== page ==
Fabricated steel is usually primed in the shop and at times requires welding in the field. Most alkyd (oil) based primers will burn away immediately and turn to dust. This leaves the weld and weld area without any corrosion protection. Often, it will begin rusting within days. There are a number of factors that cause weld material to rust. For a better understanding of what causes Weldment Corrosion ASM offers an in-depth review “Basic Understanding of Weld Corrosion.” (click)
The exposed weld can be re-coated but often this difficult to do in the field. The Steel Supply Company offers two possible alternatives; Weldable Primer and Aerosol Primer.
Very similar to a basic shop coat Weldable Primer is applied in the fabricating shop by spray or roller. It will coat and protect the steel and even look the same as regular shop coat. However it has an added feature. Zinc is infused into the mixture, not as a protectant like the zinc used in Hot Dip Galvanizing, but to react with the weld material. The zinc resides in the primer coat after curing. As the active weld process reaches approximately 3,000°F /1,650°C the zinc in the primer melts and infuses with the weld material. Once cooled the weld material now has the zinc acting as corrosion resistance. This affords some protection against rust. How effective it is depends on the weld, weld material, penetration, moisture, etc.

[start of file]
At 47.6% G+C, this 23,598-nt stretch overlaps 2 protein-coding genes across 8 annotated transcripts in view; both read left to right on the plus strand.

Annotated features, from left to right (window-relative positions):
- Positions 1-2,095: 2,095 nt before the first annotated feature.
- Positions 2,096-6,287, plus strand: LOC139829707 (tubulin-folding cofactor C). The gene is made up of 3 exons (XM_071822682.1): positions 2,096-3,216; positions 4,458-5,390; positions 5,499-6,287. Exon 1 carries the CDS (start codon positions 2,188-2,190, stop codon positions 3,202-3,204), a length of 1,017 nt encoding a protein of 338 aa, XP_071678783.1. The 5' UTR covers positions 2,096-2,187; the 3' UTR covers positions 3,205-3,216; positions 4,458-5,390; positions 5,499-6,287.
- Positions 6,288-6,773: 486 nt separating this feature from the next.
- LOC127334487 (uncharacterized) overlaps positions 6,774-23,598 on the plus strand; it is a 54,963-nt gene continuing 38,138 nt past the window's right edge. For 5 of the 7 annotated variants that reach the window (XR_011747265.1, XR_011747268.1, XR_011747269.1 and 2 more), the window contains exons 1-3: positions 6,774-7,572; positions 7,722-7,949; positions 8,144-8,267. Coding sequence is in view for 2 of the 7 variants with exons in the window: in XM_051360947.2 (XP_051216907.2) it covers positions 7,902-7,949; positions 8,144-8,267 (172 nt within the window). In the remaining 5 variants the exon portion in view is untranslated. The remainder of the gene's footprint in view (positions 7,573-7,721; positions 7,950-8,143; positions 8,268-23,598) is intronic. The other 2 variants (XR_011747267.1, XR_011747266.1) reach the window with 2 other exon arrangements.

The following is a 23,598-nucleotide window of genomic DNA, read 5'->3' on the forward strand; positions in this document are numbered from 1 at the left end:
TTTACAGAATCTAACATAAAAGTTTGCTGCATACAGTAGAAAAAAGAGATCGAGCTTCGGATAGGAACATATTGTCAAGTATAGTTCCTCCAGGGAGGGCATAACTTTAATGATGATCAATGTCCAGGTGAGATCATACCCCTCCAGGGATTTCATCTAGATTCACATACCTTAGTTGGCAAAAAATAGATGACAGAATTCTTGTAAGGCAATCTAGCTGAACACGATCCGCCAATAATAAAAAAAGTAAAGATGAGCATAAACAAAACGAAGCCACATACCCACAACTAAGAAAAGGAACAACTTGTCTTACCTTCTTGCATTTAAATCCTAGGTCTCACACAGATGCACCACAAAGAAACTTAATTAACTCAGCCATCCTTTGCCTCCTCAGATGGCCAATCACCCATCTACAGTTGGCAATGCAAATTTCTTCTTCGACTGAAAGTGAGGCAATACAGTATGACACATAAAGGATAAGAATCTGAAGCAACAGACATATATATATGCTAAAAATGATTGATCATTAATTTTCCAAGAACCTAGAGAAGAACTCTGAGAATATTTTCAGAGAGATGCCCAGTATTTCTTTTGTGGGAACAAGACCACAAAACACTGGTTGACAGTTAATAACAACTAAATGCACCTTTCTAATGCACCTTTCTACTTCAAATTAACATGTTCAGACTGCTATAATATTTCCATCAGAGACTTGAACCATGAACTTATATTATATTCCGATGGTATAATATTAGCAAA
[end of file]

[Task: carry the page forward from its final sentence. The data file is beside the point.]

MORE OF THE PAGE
A good method to re-coat welds when the shop coat primer has burned away is Steel Supply’s Aerosol Primer. Available in Red Oxide or Gray in 16oz. cans are easy to transport and use at the jobsite. These are specially designed coatings with strong resins that will aid in corrosion resistance. One or two coats can be applied depending on the protection desired. Aerosol primers have the advantage of drying to the touch in 15 minutes and can be recoated at any time. Like any coating it serves much better protection if the substrate is clean and free of contaminants. After welding through primer there will residual dust and any other debris collected during installation. A wire brush is a good way to clear the substrate and assure maximum performance of the coating.
Cold Galvanize Compounds are excellent rust preventative coatings but are not designed to be coated over. For this reason one method that should not be attempted is to coat the exposed area with Cold Galvanize, then spray or brush a primer coat over that. By its nature, oil based coatings will not adhere to zinc coatings whether the zinc is Hot Dip or Cold Galvanize applied. The zinc present in either of these coatings will chemically react with the binders of any oil based paint. This reaction causes saponification (a soapy film layer) on the galvanized surface. While initially the primer coat will appear to adhere, as this chemical reaction develops the top layer of paint will soon peel off.